Friday, August 17

Blood for Oil?

I wonder if the Government’s field trip to the Ogeden has anything to do with the sudden increased interest in the region by multi-national oil companies?

It seems the recent ONLF attack on the Chinese petroleum company and widespread reports of human rights abuses and war crimes committed by government forces in the region have served to pique foreign interest in regional oil exploration, with more than one large international company quietly negotiating the preliminary stages of such a project at present.

It is clear that the government is doing everything in their power to suppress and deny the truth, at great cost to the civilians there, but I wonder--do such multinationals stand to benefit more from reports by the likes of NY Times’ Jeffrey Gettlemen , or the carefully supervised output of BBC’s Elizabeth Blunt?

If a ‘stable local environment in which to conduct exploration operations’ is what they are seeking, does that mean they stand in silent (or even direct financial) support of the severe regional government brutality?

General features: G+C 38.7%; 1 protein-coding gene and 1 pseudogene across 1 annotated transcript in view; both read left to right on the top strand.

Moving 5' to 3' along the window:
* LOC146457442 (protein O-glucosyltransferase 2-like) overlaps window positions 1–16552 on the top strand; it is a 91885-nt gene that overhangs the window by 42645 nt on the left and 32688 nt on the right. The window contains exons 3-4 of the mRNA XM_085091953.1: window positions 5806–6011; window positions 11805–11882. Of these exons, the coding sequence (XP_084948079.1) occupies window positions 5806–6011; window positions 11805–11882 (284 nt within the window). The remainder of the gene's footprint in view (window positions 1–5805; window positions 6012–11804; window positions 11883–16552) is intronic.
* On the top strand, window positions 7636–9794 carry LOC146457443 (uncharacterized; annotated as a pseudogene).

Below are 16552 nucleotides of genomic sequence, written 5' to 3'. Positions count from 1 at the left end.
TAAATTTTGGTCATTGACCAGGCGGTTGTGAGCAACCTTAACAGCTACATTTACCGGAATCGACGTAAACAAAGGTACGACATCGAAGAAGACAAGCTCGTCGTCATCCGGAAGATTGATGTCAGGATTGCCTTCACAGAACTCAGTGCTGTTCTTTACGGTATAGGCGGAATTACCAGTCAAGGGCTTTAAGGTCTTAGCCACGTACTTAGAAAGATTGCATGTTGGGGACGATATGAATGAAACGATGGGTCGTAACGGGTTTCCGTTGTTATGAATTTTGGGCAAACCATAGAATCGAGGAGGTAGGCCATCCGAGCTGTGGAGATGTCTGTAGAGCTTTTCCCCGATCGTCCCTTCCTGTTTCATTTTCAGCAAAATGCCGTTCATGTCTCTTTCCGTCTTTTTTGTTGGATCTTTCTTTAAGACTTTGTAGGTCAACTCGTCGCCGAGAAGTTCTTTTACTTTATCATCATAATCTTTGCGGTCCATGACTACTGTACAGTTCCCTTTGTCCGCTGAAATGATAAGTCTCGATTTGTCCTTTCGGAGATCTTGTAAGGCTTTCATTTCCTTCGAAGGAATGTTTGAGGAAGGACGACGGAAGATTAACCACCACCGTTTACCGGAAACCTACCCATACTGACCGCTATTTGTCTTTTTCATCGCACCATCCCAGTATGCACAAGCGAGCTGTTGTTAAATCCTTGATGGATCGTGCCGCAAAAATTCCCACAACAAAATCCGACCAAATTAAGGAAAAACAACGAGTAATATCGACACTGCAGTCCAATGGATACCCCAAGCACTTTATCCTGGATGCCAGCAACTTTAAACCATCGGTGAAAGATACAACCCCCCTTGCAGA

Anonymous said...

As a senior Africa hand, Elizabeth Blunt has honed her skills at writing reports innocuous enough not to displease brutal dictators; she knows how to be “economical” with the truth.

Anonymous said...

I do not know how you could consider that honing skills, to me it selling ones integrity and decency to make a buck at the expense of the disenfranchised and poor who are voiceless just for an article that goes no where and say's nothing. If that is what she considers journalism to be, then she is as pathetic as the dictators that she is trying so hard to displease. By the way since when is the news about the pleasure or displeasure of a dictator?

Anonymous said...

Selam mengedengawu
hope You are safe.we love to read your excellent report.